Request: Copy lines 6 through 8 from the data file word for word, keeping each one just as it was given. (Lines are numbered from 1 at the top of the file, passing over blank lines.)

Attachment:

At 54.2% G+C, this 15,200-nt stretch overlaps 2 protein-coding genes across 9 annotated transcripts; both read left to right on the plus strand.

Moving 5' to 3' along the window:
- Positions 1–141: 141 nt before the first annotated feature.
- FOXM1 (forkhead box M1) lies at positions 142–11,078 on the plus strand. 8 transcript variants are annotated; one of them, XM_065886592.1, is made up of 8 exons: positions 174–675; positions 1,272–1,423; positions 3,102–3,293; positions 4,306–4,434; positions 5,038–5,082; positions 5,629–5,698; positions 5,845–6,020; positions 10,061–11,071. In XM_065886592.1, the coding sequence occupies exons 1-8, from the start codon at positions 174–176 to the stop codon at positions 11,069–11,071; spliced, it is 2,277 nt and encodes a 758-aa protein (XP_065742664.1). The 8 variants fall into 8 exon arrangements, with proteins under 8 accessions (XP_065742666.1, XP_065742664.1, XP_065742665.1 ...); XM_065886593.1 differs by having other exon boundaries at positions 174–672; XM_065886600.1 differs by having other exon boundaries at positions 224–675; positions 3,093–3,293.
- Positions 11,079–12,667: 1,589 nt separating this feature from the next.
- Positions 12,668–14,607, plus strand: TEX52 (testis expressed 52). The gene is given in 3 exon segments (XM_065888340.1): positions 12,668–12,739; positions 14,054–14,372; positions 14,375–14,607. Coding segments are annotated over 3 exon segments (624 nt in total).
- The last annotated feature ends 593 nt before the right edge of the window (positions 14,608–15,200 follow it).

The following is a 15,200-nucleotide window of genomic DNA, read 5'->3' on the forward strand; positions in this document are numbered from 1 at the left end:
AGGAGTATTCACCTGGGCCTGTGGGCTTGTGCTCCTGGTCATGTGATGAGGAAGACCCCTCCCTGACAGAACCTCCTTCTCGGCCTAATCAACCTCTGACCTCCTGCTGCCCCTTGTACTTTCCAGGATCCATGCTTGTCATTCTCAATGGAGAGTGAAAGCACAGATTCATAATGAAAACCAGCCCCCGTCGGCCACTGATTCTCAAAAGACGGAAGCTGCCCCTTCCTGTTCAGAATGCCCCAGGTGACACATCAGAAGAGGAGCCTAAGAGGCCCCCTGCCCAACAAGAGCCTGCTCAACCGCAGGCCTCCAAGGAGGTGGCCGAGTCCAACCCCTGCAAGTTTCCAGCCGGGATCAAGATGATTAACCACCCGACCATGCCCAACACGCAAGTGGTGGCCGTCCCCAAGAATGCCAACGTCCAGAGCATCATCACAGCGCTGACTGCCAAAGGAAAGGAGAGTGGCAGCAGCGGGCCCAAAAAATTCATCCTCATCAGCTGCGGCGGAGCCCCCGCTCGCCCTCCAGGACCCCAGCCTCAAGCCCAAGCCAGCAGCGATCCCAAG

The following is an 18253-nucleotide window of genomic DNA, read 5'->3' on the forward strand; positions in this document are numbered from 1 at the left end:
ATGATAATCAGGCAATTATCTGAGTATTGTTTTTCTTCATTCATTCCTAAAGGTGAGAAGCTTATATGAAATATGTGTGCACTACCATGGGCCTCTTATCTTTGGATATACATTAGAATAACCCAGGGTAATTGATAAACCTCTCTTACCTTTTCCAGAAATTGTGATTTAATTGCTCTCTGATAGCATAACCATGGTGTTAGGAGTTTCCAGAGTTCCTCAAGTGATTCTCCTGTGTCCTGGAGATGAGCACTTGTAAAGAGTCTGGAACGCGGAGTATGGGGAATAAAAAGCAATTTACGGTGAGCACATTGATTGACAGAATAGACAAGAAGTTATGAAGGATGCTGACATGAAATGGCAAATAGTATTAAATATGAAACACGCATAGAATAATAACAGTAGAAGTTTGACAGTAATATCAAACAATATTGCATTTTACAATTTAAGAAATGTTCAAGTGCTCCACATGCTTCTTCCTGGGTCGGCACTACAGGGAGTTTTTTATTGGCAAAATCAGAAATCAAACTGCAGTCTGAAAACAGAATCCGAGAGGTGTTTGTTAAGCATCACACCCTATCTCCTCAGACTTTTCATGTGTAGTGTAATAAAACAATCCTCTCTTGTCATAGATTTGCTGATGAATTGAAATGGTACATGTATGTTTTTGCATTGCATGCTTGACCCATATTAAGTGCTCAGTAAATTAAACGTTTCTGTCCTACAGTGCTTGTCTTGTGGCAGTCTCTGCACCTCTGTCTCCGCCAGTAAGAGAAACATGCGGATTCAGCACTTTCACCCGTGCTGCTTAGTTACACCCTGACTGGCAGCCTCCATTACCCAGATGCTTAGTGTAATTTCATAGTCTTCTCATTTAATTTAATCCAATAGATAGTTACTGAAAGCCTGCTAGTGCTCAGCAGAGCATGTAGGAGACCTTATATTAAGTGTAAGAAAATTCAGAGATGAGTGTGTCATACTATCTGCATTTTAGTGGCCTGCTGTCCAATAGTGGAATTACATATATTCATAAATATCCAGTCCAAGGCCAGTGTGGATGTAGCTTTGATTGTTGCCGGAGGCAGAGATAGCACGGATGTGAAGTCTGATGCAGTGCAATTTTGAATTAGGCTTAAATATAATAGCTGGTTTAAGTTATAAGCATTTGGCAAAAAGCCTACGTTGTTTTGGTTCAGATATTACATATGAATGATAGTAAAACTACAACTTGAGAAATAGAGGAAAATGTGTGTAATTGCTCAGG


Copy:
- Positions 12,668–14,607, plus strand: TEX52 (testis expressed 52). The gene is given in 3 exon segments (XM_065888340.1): positions 12,668–12,739; positions 14,054–14,372; positions 14,375–14,607. Coding segments are annotated over 3 exon segments (624 nt in total).
- The last annotated feature ends 593 nt before the right edge of the window (positions 14,608–15,200 follow it).

The following is a 15,200-nucleotide window of genomic DNA, read 5'->3' on the forward strand; positions in this document are numbered from 1 at the left end: